cervical cancer screening; p16; p16/Ki67; HPV; colposcopy
Whole slide imaging (WSI) is increasingly used for primary and consultative diagnoses, teaching, telepathology, slide sharing and archiving. We compared pathologist evaluations of glass slides and corresponding digitized images within the context of a statewide surveillance effort. Cervical specimens collected by the New Mexico HPV Pap Registry (NMHPVPR) research program targeted cases diagnosed between 2006–2010. Two samples of 250 slides each were digitized with the ScanScope XT (Aperio, Vista, California) microscope and reviewed with Aperio ImageScope reader. (1) A “random set” had a distribution of community diagnoses: 70% from cases of cervical intraepithelial neoplasia grade 2 (CIN2) or higher, 20% from cases of CIN grade 1 (CIN1) and 10% from negative cases. (2) A “discrepant set” was represented by difficult cases where two study pathologists initially disagreed. Within the regular workflow of the NMHPVPR, 3 pathologists read the slides 2–3 times each without knowledge of clinical history, previous readings or sampling scheme. Pathologists also read each corresponding image twice. For within- and between-reader comparisons we calculated unweighted Kappa statistics and asymmetry Chi-square tests. Across all comparisons, slides and images yielded similar results. For the random set, almost all within-reader and between-reader Kappa values ranged between 0.7–0.8 and 0.6–0.7, respectively. For the discrepant set, most within- and between-reader Kappa values were 0.4–0.6. As CIN diagnostic terminology changes, pathologists may need to re-read histopathology slides to compare disease trends over time, e.g., before/after introduction of human papillomavirus (HPV) vaccination. Diagnosis of CIN differed little between slides and corresponding digitized images.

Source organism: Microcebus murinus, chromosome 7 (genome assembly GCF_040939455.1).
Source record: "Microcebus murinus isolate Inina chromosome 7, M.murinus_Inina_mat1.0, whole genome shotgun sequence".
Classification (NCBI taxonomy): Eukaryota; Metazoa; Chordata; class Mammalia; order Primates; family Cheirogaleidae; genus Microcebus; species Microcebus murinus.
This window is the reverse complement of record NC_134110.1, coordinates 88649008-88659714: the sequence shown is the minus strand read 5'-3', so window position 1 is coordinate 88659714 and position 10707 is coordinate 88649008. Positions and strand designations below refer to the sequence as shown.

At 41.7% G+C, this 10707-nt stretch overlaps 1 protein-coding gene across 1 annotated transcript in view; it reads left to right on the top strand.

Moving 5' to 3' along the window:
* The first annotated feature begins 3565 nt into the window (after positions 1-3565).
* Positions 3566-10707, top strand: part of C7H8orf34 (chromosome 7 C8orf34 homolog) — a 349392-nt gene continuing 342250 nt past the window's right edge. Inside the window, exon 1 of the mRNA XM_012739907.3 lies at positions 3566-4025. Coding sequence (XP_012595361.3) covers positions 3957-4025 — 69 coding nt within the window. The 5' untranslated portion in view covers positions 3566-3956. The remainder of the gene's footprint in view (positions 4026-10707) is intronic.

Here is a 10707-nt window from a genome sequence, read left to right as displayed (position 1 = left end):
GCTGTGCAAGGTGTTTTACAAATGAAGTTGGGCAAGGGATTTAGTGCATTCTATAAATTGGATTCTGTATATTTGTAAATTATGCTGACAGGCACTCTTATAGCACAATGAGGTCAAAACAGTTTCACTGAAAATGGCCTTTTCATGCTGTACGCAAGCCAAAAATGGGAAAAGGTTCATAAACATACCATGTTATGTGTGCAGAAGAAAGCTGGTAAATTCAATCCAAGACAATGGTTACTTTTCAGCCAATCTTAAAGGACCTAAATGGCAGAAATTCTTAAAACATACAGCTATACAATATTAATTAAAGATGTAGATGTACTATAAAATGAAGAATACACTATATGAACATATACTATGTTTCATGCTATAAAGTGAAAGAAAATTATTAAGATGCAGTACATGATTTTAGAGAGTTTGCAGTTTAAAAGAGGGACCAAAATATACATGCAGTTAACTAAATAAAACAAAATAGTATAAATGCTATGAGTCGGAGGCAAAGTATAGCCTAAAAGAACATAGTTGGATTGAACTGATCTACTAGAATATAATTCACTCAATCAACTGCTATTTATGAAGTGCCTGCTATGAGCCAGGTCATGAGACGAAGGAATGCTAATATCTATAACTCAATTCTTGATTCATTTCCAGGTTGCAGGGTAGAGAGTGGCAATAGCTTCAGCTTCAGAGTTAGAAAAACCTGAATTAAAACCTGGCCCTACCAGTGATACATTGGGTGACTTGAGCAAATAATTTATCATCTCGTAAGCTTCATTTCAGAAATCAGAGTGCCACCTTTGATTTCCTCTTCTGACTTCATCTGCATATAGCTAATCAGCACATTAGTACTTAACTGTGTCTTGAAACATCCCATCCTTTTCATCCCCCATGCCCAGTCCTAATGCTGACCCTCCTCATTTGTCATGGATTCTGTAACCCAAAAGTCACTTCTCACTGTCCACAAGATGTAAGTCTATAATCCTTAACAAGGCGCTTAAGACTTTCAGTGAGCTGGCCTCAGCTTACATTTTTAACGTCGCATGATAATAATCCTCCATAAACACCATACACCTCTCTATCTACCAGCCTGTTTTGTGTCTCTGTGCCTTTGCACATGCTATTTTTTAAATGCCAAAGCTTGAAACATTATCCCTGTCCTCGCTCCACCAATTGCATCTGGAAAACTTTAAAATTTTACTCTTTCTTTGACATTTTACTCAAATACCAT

Cervical intraepithelial neoplasia; whole slide imaging; clinical pathology; reliability; registries
Patients with Fanconi anemia (FA) and dyskeratosis congenita (DC) are at high risk of
head and neck and anogenital squamous cell carcinomas (SCC). In the general population, these sites
(particularly oropharyngeal SCC) may be associated with infection with human papillomavirus (HPV).
In FA and DC, however, the majority of HNSCC occur in the oral cavity. We investigated the HPV
status of HNSCC and vulvar SCC from 9 patients with FA and 4 with DC using a very sensitive PCR
assay, and found HPV16 DNA in only a single vulvar tumor from one FA patient, and in none of the
HNSCC. These results suggest that HPV may not be the cause of SCC in patients with FA or DC, and
that vaccination may not reduce the incidence of HNSCC in these patients.
Fanconi anemia; dyskeratosis congenita; squamous cell carcinoma; human papillomavirus
Chromosomal gains at 3q26, 5p15 and 20q13 have been described in cervical precancer and cancer. We evaluated a novel fluorescence in situ hybridization (FISH) assay that detects gains at these three loci simultaneously as a possible biomarker for detecting cervical precancer.
Chromosomal copy numbers at 3q26 (3q), 5p15 (5p), 20q13 (20q) and the centromere of chromosome7 (cen7) in liquid-based cytology specimens from 168 women enrolled in the Biopsy Study were determined by FISH. The number of cells with ≥3 or ≥4 signals for a genomic locus was enumerated and diagnostic test performance measures were calculated using receiver operating characteristic (ROC) analyses. Sensitivity and specificity values were determined for the detection of CIN2+ and/or HSIL.